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I n THI DIS1B1T FAEMIR. satu.Aday, otpbe 3; 1908.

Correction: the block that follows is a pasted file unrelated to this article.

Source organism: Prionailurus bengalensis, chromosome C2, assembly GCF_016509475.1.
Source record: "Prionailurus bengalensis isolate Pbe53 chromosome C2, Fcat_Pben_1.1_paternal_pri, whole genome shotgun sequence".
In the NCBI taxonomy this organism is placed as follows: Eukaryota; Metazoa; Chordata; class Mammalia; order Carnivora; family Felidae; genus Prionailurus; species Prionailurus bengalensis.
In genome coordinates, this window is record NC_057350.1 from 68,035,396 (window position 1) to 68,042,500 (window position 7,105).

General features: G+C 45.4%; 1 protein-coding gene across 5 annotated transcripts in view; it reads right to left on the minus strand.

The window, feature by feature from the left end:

I HIW TO CONVERT BUTTER- I FAT INTO REAL HONEY I Put yoor Cream in tin I JENSEN "Blue Top" Cans, I win tin lids to thi cans; I sn that thi name "JENSEN I CREAMERY COMPANY, Salt I Laki City, Utah," is on the I shlpplnc tag, also your I name and post otfice ad- I driss. Take the cans to I the nearest railway station; I "WE WILL DO THE REST" I YOU WILL GET YOUR MONEY! I' If you do not have the I JENSEN "Blue Top" Gais, I write or 'phone us for them; I isi only the "Blue Top" I Cans. I JENSEN CREAMERY CO. Salt Lake City, Utah H WANTED -Real estate man who M can interest party to assist us lo- M eating monopolizing manufacturing fl home industries near natural gas M belt. The product i3 indispensable H and used by every family three B times a day; cost 5 cents; sells for M 25 cents by the car lor.da. We have H got the dough and do bake the H bread. The bi-products alone will H more than pay for the entire plant j within the first six months. I n teres t- H ed parties desiring to locate a new M and profitable home industry that M pays big returns and costs so little H to start in small country towns, will H please communicate before John D. H Rockefeller gets busy with yours M truly, Carl von Hartzfclt Co., M Wheeling, W. Va. Particulars re- H Iating to Denatured Alcohol mailed IH WHP Designs H v V ff J - COPYRIOHTS AC. B Anyone lending a nkelrh and description maj U qnloklr uoertnln our opinion free whether an m Intention tt probably pntcntabto. Communion- H tlons strictly conOdontfitl. HANDBOOK on Patents m sent free. Oldest opener for securing putoutn. m Patents taken turoush Munn & Co. rccolre B tjhtcial notice, without cbnrao, In tho Scientific American. m A handsomely1 Illustrated weekly. Lnreost clr eulatlon of any sclontlUo Journal. Terms. ?3 a Li:ai25rontbL' SowbyaUnowBdonlora D f 1 R Y I N O HOW TO ASCERTAIN THE PROFITABLE AND UN PROFITABLE COWS IN A HERD. The same station suggests the fol lowing plan by which the farmer can, with "a minimum outlay of time and money, ascertain the profitable and unprofitable cows in his herd:" Weighing the Milk. Begin when the cow is fresh and weigh her milk for three consecutive days in dach month, preferably about the midkllc, and record the weight on previously prepared ruled paper. The sum of the amount produced for three days multiplied by 10 gives the amount produced for the month. The amount of milk produced in a portion of a month can be estimated by weighing the milk for one or two days and multiplying by the proper number. Continue the weighing for one year, nnd from j'car to year if you would know the whole truth. Preserve yearly summary in perma nent record book. The balance lA'ny spring balance or scale will do, but a balance with the scale graduated into pounds and tenths, and with a movnblc pointer so that when the empty pail is suspended the pointer mny be made to indicate zero, is to be preferred. Such scales cost $3 at any dairy supply house. Sampling the Milk. When to sample. Sample the milk of each cow in the second, fourth nnd seventh month after calving; any time during the mouth will do. but the middle is to be preferred. The aver age of the three tests will be a fair index of the quality of the milk dur ing the milking period. Thus if the milk tests 3.8, .1.2, and 4.8 per cent fat, the average would 'be 4.27 per cent for the entire period. Utensil's needed in sampling. A pint jar for each cow, a small coffee cup or long-handled gill dSpper for tak ing the sample, a box of bichromate of potash or corrosive sublimate tab lets for preserving the sample, to be procured of any dairy supply house t a cost of $1 to $1.25 per box. How to sample. Powder fine with n knife one-half of a tablet and put in each jar. Milk the cow dry and pour the milk as carefully as possible from one pail to another three times in order to mix, it. Dp not allow any more frothing (air bubbles) than pos sible. Dip out a cupful of the milk at once and pour into the jar. Mix the milk with the preservative by a care ful rotary motion. Do not shake or turn the jar upsidlc down. Proceed in this manner for four consecutive . milkings (two full days). Be sure to mix the milk by tire rotary motion each time a sample is added to the jar and keep the jar tightly covered. The jar should be marked with the name and number of the cow. Testing the Milk. The samples may be tested by the owner of the cow if he has a, Babcock machine, glassware, and acid, or .it may be taken to the creamery, or in exceptional cases sent to the experi ment station. . r The Elgin Dairy, Salt Lake City, pays the highest market price for cream at all times and gives absolute ly I he correct test. We offer no premiums, for any farmer knows they pay the premium in the long run. We are doing an honest, legitimate busi ness and want your cream. Send your cream in Red cans and we will send you pay for all the cream de livered. ELGIN DAIRY CO. n NEED OF CAREFUL MILKING. lEvcry milker thinks he knows how to milk, but if the cows coukl speak, they would probably intimate that a few lessons in the gentle art would not be out of order. It is not fair treatment to sit down to n cow and tug and haul on her until she steps around in the stall and acts as if she were badly hurt. Sometimes a cow will stop eating and wait until the ordeal- 'i"s over before she will resume her meal. The cow that docs that is usually not comfortable, and an un comfortable cow will not db her best. Some men have a way of milking that so pleases the cow that she clearly showis her satisfaction. These are the men whose methods should be studied. They never shout at, strike or otherwise illtreat their cows. They sit down quietly, take hold of the teats gently, no matter how much of a hurry they may be in, and begin to draw the milk without pressing too hard, for they know tliey ore touching her at a tender point. Then they keep steadily at it until the last drop is out. There is no excuse ior having a kicking cow in the herd. The kick ing cow is almost always .rnado so by her attendant. If a cow is handled be fore she comes in so as to become familiar with her attendant, and lias been kindly treated, there will prob ably be no trouble. It is my opinion that in nine cases out of ten, where there is trouble of this kind, it serves the attendant right to get a good kicking. I think if all milkers would do a little thinking, a little sound rea soning, and investigate matters a lit tle, they would probably find sore teats a common cause for a kicking cow. Instead of using the much-talkcd-of straps or ropes, I should advise them to use a good remedy. One which has proven effectual with out a single exception is simply clean lard. About 15 or 20 minutes -before the cow is milked the first time, the Ml lard should be applied to the teats, and when through milking wipe the teats perfectly dry with a soft dry cloth and apply the lard again. This was usually found necessary for about five or six milkings. Many milkers have the bad habit of wetting their fingers when milking, and when the teats of young cows arc left in this condition, they get sore. On the oth er hand, lard heals or takes away the soreness that is so natural, caused by the action of rough, hard hands upon the teats that arc not accustomed to the milking process. I once visited a farm where they had a fine young Holstcin cow which had just fresh ened for the first time. The milker and the poor animal had gone through almost everything during ,thc first three milkings. The icOw had no means of expressing her sufferings except with kicks, aind the owner, al though a kind, intelligent person, couldi not think of other methods to apply except what he had used 60 often with other cows tymg her with straps or ropes. He decided then to let her keep her calf, as it seemed an impossibility to milk her. It was then that I happened to have my at tention called to it, so I told him of our method which at that time we had tried only with three or four young cows. He laughed at me when I suggested that I would apply the lard. myself. But the poor cow's teats were now so. sbre he would not even let the calf touch her. With consid-